Embroidery was a new skill for me. I saw this kit at Michaels and picked it up because I loved the way it looked, and really wanted to try something new. I started it last year during the Fair, ironically before the concept of the AAC came about.
The craft: I would describe embroidery as coloring with thread. It can be used to embellish anything really, from pillow cases to clothing. You can stitch free form, or buy iron-on transfers to guide you. One form of embroidery is called “Chicken Scratch” and is worked on gingham fabric, using the grid lines.
My piece: My kit came pre-stamped with the outline, and a “paint by numbers” chart to follow, telling you which threads to stitch where. It also has a basic explanation of different stitches. For example, most of the work is done in “satin stitch”, though special techniques are used for the “lazy daisies” (the pink flowers above Live Life) or the orange dot at the center of the lazy daisy, which is a “French knot”.
The work: I liked the portability of the project, and kept it with me most days in a gallon sized ziploc bag. Although I started it back in August, I didn’t pick it up again until January, and didn’t get serious about finishing it until April, when I was home sick several days with what can only be described as the Plague. I was alternately entertained by my “thread coloring”, or frustrated. The butterflies in particular gave me trouble, and I ripped them out several times. But for the most part, it’s a simple craft to pick up, and it kept me occupied. I really love the way the piece turned out, and will most likely continue to do pieces here and there as I find ones that inspire me. I even have a few things of chicken scratch pinned on Pinterest! I also recently found (and fell in love with) another kit called “Cardinals In Dogwood” (see below), which I will start as soon as my AAC projects are done!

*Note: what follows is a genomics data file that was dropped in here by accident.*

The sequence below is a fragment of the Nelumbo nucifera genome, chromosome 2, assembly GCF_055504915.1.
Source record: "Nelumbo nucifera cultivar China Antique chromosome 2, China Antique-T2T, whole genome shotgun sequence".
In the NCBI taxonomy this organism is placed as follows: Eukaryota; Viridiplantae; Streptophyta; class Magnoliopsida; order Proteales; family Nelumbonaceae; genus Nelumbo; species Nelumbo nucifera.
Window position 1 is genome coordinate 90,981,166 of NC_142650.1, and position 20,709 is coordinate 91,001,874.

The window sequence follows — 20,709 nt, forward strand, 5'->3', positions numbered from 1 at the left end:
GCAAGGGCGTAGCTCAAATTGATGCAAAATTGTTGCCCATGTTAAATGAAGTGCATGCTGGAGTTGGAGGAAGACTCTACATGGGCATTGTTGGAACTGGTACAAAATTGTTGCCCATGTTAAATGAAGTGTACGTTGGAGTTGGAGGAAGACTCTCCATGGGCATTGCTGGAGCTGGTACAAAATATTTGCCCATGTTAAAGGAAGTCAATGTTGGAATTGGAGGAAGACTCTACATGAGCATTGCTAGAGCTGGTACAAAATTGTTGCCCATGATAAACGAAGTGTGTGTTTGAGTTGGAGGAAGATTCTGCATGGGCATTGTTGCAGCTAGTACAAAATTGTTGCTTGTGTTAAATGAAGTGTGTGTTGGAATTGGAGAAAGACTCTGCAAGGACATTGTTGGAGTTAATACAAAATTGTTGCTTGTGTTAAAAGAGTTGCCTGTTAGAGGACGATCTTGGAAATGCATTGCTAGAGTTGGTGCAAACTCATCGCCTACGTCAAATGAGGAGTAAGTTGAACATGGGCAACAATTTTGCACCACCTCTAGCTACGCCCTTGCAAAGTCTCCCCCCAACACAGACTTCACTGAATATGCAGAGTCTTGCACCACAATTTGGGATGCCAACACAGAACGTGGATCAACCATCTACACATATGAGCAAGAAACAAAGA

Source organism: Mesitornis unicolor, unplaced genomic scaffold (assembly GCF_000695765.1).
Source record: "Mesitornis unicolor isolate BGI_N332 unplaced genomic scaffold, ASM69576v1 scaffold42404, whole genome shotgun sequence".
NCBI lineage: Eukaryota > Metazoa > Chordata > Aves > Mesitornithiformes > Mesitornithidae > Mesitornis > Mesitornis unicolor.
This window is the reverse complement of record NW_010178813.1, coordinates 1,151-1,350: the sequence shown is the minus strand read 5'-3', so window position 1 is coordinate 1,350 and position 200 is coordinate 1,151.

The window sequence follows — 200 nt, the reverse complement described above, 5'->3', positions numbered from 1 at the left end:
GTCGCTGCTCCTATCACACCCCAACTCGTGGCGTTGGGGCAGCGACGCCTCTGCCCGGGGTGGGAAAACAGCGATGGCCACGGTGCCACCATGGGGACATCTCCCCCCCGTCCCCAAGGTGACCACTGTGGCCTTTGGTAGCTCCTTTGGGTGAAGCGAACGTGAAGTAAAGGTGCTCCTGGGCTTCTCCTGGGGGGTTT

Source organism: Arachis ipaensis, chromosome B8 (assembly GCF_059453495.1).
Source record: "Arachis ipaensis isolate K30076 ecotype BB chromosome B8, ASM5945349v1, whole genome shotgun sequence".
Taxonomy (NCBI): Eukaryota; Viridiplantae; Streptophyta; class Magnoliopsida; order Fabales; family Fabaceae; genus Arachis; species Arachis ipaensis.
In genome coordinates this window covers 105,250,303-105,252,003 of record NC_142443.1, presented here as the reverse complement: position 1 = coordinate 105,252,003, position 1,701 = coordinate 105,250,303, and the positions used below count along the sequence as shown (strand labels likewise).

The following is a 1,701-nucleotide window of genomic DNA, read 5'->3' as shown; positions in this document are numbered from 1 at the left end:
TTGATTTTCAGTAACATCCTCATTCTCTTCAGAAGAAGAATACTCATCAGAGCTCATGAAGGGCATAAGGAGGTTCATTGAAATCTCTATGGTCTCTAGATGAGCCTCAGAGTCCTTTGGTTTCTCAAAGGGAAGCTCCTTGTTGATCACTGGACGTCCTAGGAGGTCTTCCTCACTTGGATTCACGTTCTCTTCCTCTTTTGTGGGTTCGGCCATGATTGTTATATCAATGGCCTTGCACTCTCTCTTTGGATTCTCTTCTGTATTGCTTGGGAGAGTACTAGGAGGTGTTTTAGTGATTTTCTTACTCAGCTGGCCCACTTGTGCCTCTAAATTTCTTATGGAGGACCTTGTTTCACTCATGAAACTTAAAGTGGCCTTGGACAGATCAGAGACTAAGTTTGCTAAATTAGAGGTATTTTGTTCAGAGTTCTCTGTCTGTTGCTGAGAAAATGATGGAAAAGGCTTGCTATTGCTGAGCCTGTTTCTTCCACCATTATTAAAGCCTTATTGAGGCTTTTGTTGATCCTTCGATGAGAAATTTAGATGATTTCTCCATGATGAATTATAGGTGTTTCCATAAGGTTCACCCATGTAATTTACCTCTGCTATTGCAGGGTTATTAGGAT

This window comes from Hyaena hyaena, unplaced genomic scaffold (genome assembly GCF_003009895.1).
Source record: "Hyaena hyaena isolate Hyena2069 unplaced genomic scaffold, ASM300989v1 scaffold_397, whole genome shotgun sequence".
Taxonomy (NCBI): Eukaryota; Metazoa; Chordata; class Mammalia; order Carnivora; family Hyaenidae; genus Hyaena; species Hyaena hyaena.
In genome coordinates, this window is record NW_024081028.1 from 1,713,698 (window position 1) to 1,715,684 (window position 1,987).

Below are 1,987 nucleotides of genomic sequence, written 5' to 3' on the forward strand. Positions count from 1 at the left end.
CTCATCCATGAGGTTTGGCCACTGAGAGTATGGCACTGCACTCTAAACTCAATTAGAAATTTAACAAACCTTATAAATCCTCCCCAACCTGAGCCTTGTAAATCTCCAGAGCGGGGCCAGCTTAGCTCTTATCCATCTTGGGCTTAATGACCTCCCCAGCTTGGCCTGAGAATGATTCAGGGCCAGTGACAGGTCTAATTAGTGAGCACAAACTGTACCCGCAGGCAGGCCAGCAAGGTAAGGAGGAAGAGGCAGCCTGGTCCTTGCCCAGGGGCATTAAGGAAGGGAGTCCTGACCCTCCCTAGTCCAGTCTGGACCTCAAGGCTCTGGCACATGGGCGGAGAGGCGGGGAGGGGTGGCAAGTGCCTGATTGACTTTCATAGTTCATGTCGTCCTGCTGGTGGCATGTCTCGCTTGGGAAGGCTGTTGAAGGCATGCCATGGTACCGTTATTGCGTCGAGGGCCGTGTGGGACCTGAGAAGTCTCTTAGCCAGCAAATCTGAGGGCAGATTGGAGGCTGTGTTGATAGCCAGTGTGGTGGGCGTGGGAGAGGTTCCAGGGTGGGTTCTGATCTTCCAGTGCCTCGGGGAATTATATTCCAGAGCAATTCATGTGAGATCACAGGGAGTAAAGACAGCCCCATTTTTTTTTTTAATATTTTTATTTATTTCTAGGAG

Tools: I recommend plastic stretcher bars, which hold it taut for you while stitching, a good needle threader (I love the one linked below – I always break the flimsy ones that look like dimes with a tiny wire sticking out of them!), and a nice needle nanny. In many of my pictures, you can see I have my needle threader and needle stuck to the work with a magnet. This is a genius idea, and I’m surprised how many stitchers have never seen one before! You can use something simple, like plain magnets, or buy an adorable one below.